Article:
2. It’s Not a Strategy If No One in the Firm Understands It. The hard work of strategy begins after the boardroom brawling ends on this topic. Your job is to simplify the strategy and ensure that everyone not only gets it, but sees how they play a role in supporting it.

3. Remember, It’s Not Important to People Just Because You Said it Is. Don’t assume awareness equals either understanding or support. Your approach to strategy development and then execution task definition and implementation must get everyone involved in offering input and backing words with actions..

4. Bet on Your People First and then Acquire to Fill Key Gaps. There’s no doubt that anything new requires education, training and yes, some fresh perspectives from people immune to the firm’s dominant logic. Strive to objectively assess the skills needed for the new strategy and then focus on whether those skills can be learned, trained or whether they must be acquired. We’re too quick to assume acquisition is the answer…when the reality is that your good people are typically hungry for something big and new to do and willing to pour their hearts and souls into it. (For people who resist new learning and new directions, drop them off politely and professionally at the next rest stop. You’ve got no time to waste.)

5. Tune the Organization to Align Superpowers with Key Opportunities. Instead of assuming that a new structure is the solution….something that often emerges from these challenging and frequently political battles over change, use as your emphasis aligning the absolute best resources with the biggest opportunities. Strategy should highlight the best opportunities…now, plug in the people with the right superpowers to succeed for each key opportunity. More often than not, wholesale restructuring squanders precious time and creates confusion. The Superpower-to-Opportunity approach reduces resistance and accelerates the time to implementation so critical in this situation.

6. Use Formal Project Management Practices to Execute the Key Strategy Initiatives. Most strategies breakdown in the execution phase…not the idea phase. For your key initiatives, establish formal project teams complete with an executive sponsor, a clear charter and scope and a well define project team with priorities and targets. Then use this project-focus to provide visibility into progress and to capture lessons learned along the way.

7. Use Process Mapping Relentlessly to Support Building the New System. The work of mapping out key processes around selling, marketing, supporting, deciding, measuring etc. is priceless. Remember that the gravitational pull of “we’ve done it this way” is extremely powerful. Process Mapping helps identify opportunities for new approaches and of course, it highlights flaws, blind spots, inefficiencies and in general it supports cross-functional collaboration and learning.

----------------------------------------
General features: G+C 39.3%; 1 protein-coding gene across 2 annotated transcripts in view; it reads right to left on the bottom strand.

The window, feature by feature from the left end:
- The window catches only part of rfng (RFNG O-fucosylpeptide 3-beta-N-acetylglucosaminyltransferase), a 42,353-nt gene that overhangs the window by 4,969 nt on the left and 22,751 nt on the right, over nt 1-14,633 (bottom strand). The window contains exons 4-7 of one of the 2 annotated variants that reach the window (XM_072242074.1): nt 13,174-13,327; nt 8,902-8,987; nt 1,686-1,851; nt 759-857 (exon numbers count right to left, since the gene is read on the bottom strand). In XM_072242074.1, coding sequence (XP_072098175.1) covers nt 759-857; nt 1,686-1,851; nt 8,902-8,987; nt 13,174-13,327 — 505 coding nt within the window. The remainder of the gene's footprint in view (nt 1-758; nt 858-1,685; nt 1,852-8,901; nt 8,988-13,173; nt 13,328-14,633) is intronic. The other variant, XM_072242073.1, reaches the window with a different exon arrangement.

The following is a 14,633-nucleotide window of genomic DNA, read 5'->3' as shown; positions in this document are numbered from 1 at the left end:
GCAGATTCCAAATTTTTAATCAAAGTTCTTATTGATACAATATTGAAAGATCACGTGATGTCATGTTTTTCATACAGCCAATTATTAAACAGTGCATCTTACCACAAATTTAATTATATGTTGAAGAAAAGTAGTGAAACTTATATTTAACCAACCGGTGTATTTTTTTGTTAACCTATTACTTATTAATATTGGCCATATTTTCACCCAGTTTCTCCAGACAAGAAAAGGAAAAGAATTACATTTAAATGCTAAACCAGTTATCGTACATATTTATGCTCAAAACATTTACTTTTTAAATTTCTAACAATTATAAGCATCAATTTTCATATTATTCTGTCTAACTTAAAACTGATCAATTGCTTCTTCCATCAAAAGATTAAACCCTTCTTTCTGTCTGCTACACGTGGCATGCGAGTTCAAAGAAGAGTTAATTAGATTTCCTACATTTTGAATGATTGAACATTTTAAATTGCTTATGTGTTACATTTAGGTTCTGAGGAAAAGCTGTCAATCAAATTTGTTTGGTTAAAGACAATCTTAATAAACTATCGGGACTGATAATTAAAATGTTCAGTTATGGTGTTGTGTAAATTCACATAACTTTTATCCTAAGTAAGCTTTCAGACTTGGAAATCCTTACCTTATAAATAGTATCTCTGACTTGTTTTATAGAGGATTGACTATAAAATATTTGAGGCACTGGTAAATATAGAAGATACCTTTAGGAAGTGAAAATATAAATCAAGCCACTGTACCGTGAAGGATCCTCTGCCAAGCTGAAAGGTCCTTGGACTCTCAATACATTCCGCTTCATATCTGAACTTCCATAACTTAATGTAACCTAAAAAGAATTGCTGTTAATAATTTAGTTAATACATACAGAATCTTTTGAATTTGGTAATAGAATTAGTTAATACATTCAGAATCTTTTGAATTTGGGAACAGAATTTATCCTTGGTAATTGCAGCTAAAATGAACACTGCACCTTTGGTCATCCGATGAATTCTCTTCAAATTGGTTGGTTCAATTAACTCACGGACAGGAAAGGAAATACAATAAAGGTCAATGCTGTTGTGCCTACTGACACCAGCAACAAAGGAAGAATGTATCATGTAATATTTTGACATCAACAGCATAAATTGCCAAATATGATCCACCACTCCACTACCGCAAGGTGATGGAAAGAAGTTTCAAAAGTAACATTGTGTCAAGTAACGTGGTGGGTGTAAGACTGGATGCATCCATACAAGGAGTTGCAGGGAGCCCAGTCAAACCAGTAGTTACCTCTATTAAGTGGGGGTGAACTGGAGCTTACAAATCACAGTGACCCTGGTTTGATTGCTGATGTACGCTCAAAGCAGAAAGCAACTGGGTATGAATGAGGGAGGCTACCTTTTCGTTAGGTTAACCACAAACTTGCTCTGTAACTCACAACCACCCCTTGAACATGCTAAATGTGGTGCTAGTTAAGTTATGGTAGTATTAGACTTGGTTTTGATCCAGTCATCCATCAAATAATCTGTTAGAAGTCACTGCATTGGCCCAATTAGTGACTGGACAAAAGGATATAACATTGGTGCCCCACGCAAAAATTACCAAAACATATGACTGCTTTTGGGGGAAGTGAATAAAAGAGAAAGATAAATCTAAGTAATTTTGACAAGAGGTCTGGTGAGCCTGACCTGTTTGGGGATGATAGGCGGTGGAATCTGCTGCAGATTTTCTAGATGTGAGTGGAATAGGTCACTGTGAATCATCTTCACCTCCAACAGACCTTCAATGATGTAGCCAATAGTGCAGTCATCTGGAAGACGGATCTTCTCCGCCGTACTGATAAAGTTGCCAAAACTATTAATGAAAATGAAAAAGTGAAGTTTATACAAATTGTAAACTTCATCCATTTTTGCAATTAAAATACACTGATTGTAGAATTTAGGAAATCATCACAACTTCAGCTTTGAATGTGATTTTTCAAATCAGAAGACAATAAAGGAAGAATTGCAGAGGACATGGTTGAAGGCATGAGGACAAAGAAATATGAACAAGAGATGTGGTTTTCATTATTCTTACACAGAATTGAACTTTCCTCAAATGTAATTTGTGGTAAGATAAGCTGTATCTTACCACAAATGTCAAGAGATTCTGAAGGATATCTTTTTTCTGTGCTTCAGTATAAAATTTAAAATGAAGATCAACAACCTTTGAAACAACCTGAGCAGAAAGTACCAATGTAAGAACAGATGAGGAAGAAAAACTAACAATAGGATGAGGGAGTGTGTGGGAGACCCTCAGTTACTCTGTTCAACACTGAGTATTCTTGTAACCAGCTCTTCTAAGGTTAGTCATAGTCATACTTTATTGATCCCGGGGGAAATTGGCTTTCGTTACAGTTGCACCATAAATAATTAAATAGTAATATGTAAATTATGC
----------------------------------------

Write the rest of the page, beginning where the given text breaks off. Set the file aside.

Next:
The Bottom-Line for Now:

Deming was once asked what he hoped his legacy would be. In the interview (I paraphrase), he responded quickly with, “I’ll doubt I’ll be remembered at all.” Then after thinking about it, he offered, “I would like to be remembered for trying to help (American) companies from committing suicide.”

The seven suggestions above are not foreign to most senior leaders. They reflect some good commonsense. However, their use in synchronization is way too rare. When striving to navigate a Level-Up opportunity and adapt your system to changing circumstances, using these ideas is like breathing…a really good idea. Anything else has a bad outcome. Now, breathe…

Don’t miss the next Leadership Caffeine-Newsletter! Register herebook cover: shows title Leadership Caffeine-Ideas to Energize Your Professional Development by Art Petty. Includes image of a coffee cup.

For more ideas on professional development-one sound bite at a time, check out: Leadership Caffeine-Ideas to Energize Your Professional Development

New to leading or responsible for first time leaders on your team? Subscribe to Art’s New Leader’s e-News.

An ideal book for anyone starting out in leadership: Practical Lessons in Leadership by Art Petty and Rich Petro.

Leadership Caffeine™—What to Do When You Grow Fatigued

image of a foam coffee cup with brown outer sleeveThe Leadership Caffeine series is over 200 installments strong and is dedicated to every aspiring or experienced leader and manager seeking ideas, insights or just a jolt of energy to keep pushing forward. Thanks for being along for the journey!

Much of our common dialog around leadership focuses on the lofty and noble. That’s good and appropriate. After all there are some remarkable opportunities for growth and reward in the life of a conscientious leader. Empowering people who respond in great form to drive remarkable outcomes is indeed exhilarating. Taking a short leap of faith on an unproven player in a new role and watching (and helping) it work is what it’s all about. Looking back at the careers and achievements of people who intersected with you during your journey for a moment in time is truly amazing and humbling.

Why then is it so damned exhausting to serve as a leader? And better yet, how does someone entering the power dive of leadership fatigue find a way to pull out and continue serving enthusiastically in pursuit of the noble?

Vexing (and very real) challenges and questions for anyone who has served in a role responsible for others.